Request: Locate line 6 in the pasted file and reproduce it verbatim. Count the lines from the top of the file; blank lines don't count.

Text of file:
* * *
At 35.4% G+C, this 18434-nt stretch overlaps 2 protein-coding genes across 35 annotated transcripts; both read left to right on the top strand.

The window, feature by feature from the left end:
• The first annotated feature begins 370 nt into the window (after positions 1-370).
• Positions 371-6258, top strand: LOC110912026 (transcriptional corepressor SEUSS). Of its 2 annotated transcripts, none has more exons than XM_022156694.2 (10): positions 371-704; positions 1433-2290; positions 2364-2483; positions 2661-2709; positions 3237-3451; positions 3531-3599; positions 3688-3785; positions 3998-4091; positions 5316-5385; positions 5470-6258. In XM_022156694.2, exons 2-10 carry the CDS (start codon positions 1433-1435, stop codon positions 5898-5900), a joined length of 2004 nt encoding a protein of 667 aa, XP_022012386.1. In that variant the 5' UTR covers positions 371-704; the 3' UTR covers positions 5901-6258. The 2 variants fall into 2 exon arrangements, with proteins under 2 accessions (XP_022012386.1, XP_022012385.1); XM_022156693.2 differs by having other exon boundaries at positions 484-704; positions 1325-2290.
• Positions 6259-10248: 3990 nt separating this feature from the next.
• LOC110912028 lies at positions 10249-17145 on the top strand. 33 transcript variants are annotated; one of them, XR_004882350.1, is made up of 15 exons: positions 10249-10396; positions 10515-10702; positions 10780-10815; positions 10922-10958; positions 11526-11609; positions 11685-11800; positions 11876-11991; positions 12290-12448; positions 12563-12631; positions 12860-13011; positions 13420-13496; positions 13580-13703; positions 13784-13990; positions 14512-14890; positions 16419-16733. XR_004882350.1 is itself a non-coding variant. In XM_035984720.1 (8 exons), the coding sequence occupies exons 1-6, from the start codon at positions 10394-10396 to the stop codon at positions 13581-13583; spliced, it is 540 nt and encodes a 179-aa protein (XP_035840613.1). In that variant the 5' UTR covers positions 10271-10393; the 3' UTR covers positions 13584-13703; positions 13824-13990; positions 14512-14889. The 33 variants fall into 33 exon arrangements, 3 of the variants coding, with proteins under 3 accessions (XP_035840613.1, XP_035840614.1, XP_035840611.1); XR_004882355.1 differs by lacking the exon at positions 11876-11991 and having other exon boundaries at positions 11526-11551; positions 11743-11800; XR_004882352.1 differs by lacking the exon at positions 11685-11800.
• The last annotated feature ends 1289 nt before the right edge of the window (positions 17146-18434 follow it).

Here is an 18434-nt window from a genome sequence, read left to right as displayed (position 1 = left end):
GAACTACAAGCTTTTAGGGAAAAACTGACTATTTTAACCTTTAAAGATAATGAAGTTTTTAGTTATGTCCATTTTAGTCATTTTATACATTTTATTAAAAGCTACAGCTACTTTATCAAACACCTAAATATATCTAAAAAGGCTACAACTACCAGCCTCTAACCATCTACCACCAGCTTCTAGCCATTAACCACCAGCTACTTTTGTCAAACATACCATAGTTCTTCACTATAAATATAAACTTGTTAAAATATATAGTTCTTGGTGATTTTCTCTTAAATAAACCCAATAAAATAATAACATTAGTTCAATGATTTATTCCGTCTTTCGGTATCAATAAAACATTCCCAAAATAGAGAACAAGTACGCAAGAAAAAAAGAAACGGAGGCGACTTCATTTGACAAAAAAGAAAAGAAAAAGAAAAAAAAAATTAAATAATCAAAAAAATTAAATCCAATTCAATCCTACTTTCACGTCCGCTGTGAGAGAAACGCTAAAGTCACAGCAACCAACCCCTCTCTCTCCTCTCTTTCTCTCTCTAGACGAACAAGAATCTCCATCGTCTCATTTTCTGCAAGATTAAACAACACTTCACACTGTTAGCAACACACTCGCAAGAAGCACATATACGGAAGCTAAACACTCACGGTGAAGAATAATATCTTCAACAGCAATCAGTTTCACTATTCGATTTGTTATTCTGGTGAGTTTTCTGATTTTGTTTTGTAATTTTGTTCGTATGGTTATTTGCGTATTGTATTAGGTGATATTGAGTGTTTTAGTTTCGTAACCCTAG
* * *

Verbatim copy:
• LOC110912028 lies at positions 10249-17145 on the top strand. 33 transcript variants are annotated; one of them, XR_004882350.1, is made up of 15 exons: positions 10249-10396; positions 10515-10702; positions 10780-10815; positions 10922-10958; positions 11526-11609; positions 11685-11800; positions 11876-11991; positions 12290-12448; positions 12563-12631; positions 12860-13011; positions 13420-13496; positions 13580-13703; positions 13784-13990; positions 14512-14890; positions 16419-16733. XR_004882350.1 is itself a non-coding variant. In XM_035984720.1 (8 exons), the coding sequence occupies exons 1-6, from the start codon at positions 10394-10396 to the stop codon at positions 13581-13583; spliced, it is 540 nt and encodes a 179-aa protein (XP_035840613.1). In that variant the 5' UTR covers positions 10271-10393; the 3' UTR covers positions 13584-13703; positions 13824-13990; positions 14512-14889. The 33 variants fall into 33 exon arrangements, 3 of the variants coding, with proteins under 3 accessions (XP_035840613.1, XP_035840614.1, XP_035840611.1); XR_004882355.1 differs by lacking the exon at positions 11876-11991 and having other exon boundaries at positions 11526-11551; positions 11743-11800; XR_004882352.1 differs by lacking the exon at positions 11685-11800.